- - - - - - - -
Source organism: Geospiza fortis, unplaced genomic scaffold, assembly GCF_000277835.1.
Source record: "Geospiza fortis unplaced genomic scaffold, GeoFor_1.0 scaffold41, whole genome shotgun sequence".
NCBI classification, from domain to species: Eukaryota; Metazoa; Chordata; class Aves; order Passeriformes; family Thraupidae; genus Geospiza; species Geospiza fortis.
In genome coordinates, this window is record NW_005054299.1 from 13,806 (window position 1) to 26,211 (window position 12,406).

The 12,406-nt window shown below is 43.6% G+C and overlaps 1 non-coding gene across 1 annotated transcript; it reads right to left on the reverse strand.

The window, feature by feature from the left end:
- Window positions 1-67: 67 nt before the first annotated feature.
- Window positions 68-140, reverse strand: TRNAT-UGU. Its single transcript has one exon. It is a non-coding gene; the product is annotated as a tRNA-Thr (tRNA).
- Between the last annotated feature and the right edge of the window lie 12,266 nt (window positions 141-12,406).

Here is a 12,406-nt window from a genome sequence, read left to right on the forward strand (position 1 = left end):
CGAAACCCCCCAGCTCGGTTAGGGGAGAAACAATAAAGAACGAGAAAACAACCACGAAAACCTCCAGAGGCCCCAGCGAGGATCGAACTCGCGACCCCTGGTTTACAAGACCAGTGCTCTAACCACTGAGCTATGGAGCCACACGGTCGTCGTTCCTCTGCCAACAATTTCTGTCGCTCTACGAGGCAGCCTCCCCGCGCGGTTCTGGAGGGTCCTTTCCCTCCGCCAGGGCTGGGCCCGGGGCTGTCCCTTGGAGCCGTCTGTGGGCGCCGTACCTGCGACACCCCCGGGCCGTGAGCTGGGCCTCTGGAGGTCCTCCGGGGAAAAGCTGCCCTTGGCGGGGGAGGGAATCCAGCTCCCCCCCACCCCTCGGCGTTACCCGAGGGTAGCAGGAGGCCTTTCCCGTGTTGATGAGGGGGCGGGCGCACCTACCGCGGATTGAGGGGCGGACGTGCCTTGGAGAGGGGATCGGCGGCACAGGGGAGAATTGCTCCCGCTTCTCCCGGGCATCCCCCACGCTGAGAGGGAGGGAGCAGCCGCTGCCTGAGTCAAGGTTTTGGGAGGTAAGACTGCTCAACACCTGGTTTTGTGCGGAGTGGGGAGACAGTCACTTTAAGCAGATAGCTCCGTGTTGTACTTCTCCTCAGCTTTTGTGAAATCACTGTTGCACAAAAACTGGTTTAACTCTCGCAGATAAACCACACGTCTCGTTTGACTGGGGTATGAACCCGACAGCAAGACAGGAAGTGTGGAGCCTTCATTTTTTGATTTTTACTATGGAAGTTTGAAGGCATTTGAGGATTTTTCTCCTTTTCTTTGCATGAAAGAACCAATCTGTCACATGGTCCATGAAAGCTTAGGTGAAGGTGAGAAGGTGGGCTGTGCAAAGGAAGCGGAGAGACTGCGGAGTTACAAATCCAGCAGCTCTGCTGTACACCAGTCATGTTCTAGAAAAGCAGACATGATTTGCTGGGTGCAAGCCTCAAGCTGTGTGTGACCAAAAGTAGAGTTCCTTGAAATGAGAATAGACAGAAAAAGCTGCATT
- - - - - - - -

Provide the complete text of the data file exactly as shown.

Source organism: Geospiza fortis, unplaced genomic scaffold, assembly GCF_000277835.1.
Source record: "Geospiza fortis unplaced genomic scaffold, GeoFor_1.0 scaffold41, whole genome shotgun sequence".
NCBI classification, from domain to species: Eukaryota; Metazoa; Chordata; class Aves; order Passeriformes; family Thraupidae; genus Geospiza; species Geospiza fortis.
In genome coordinates, this window is record NW_005054299.1 from 13,806 (window position 1) to 26,211 (window position 12,406).

The 12,406-nt window shown below is 43.6% G+C and overlaps 1 non-coding gene across 1 annotated transcript; it reads right to left on the reverse strand.

The window, feature by feature from the left end:
- Window positions 1-67: 67 nt before the first annotated feature.
- Window positions 68-140, reverse strand: TRNAT-UGU. Its single transcript has one exon. It is a non-coding gene; the product is annotated as a tRNA-Thr (tRNA).
- Between the last annotated feature and the right edge of the window lie 12,266 nt (window positions 141-12,406).

Here is a 12,406-nt window from a genome sequence, read left to right on the forward strand (position 1 = left end):
CGAAACCCCCCAGCTCGGTTAGGGGAGAAACAATAAAGAACGAGAAAACAACCACGAAAACCTCCAGAGGCCCCAGCGAGGATCGAACTCGCGACCCCTGGTTTACAAGACCAGTGCTCTAACCACTGAGCTATGGAGCCACACGGTCGTCGTTCCTCTGCCAACAATTTCTGTCGCTCTACGAGGCAGCCTCCCCGCGCGGTTCTGGAGGGTCCTTTCCCTCCGCCAGGGCTGGGCCCGGGGCTGTCCCTTGGAGCCGTCTGTGGGCGCCGTACCTGCGACACCCCCGGGCCGTGAGCTGGGCCTCTGGAGGTCCTCCGGGGAAAAGCTGCCCTTGGCGGGGGAGGGAATCCAGCTCCCCCCCACCCCTCGGCGTTACCCGAGGGTAGCAGGAGGCCTTTCCCGTGTTGATGAGGGGGCGGGCGCACCTACCGCGGATTGAGGGGCGGACGTGCCTTGGAGAGGGGATCGGCGGCACAGGGGAGAATTGCTCCCGCTTCTCCCGGGCATCCCCCACGCTGAGAGGGAGGGAGCAGCCGCTGCCTGAGTCAAGGTTTTGGGAGGTAAGACTGCTCAACACCTGGTTTTGTGCGGAGTGGGGAGACAGTCACTTTAAGCAGATAGCTCCGTGTTGTACTTCTCCTCAGCTTTTGTGAAATCACTGTTGCACAAAAACTGGTTTAACTCTCGCAGATAAACCACACGTCTCGTTTGACTGGGGTATGAACCCGACAGCAAGACAGGAAGTGTGGAGCCTTCATTTTTTGATTTTTACTATGGAAGTTTGAAGGCATTTGAGGATTTTTCTCCTTTTCTTTGCATGAAAGAACCAATCTGTCACATGGTCCATGAAAGCTTAGGTGAAGGTGAGAAGGTGGGCTGTGCAAAGGAAGCGGAGAGACTGCGGAGTTACAAATCCAGCAGCTCTGCTGTACACCAGTCATGTTCTAGAAAAGCAGACATGATTTGCTGGGTGCAAGCCTCAAGCTGTGTGTGACCAAAAGTAGAGTTCCTTGAAATGAGAATAGACAGAAAAAGCTGCATT